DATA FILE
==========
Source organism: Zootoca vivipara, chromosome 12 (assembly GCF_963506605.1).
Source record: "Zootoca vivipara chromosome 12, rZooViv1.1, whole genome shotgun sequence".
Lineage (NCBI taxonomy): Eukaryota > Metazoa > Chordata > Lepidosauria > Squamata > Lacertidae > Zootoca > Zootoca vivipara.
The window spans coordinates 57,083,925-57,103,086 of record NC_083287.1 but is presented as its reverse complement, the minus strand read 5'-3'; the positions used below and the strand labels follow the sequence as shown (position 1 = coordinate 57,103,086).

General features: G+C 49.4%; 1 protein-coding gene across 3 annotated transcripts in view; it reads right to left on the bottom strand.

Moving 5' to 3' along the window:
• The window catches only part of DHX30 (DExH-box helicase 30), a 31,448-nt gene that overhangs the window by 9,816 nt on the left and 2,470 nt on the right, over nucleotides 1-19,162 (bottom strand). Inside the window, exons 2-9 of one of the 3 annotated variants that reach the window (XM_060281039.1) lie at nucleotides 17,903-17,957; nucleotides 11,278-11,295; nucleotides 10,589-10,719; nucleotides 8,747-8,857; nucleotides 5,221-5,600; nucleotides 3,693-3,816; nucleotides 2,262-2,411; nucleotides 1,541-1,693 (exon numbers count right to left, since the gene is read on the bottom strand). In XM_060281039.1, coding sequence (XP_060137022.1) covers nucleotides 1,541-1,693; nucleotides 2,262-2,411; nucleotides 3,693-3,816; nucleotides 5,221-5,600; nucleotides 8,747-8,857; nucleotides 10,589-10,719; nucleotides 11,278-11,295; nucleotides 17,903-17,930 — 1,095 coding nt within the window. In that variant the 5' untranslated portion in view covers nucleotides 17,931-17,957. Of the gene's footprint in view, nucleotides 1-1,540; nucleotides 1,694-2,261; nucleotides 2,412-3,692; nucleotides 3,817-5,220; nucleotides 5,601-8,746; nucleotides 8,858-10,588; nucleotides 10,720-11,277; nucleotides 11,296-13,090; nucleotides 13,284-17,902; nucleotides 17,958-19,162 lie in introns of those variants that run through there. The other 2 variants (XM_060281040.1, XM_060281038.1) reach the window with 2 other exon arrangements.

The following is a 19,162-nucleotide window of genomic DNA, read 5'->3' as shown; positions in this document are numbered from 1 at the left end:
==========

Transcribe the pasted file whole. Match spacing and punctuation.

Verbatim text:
Source organism: Zootoca vivipara, chromosome 12 (assembly GCF_963506605.1).
Source record: "Zootoca vivipara chromosome 12, rZooViv1.1, whole genome shotgun sequence".
Lineage (NCBI taxonomy): Eukaryota > Metazoa > Chordata > Lepidosauria > Squamata > Lacertidae > Zootoca > Zootoca vivipara.
The window spans coordinates 57,083,925-57,103,086 of record NC_083287.1 but is presented as its reverse complement, the minus strand read 5'-3'; the positions used below and the strand labels follow the sequence as shown (position 1 = coordinate 57,103,086).

General features: G+C 49.4%; 1 protein-coding gene across 3 annotated transcripts in view; it reads right to left on the bottom strand.

Moving 5' to 3' along the window:
• The window catches only part of DHX30 (DExH-box helicase 30), a 31,448-nt gene that overhangs the window by 9,816 nt on the left and 2,470 nt on the right, over nucleotides 1-19,162 (bottom strand). Inside the window, exons 2-9 of one of the 3 annotated variants that reach the window (XM_060281039.1) lie at nucleotides 17,903-17,957; nucleotides 11,278-11,295; nucleotides 10,589-10,719; nucleotides 8,747-8,857; nucleotides 5,221-5,600; nucleotides 3,693-3,816; nucleotides 2,262-2,411; nucleotides 1,541-1,693 (exon numbers count right to left, since the gene is read on the bottom strand). In XM_060281039.1, coding sequence (XP_060137022.1) covers nucleotides 1,541-1,693; nucleotides 2,262-2,411; nucleotides 3,693-3,816; nucleotides 5,221-5,600; nucleotides 8,747-8,857; nucleotides 10,589-10,719; nucleotides 11,278-11,295; nucleotides 17,903-17,930 — 1,095 coding nt within the window. In that variant the 5' untranslated portion in view covers nucleotides 17,931-17,957. Of the gene's footprint in view, nucleotides 1-1,540; nucleotides 1,694-2,261; nucleotides 2,412-3,692; nucleotides 3,817-5,220; nucleotides 5,601-8,746; nucleotides 8,858-10,588; nucleotides 10,720-11,277; nucleotides 11,296-13,090; nucleotides 13,284-17,902; nucleotides 17,958-19,162 lie in introns of those variants that run through there. The other 2 variants (XM_060281040.1, XM_060281038.1) reach the window with 2 other exon arrangements.

The following is a 19,162-nucleotide window of genomic DNA, read 5'->3' as shown; positions in this document are numbered from 1 at the left end: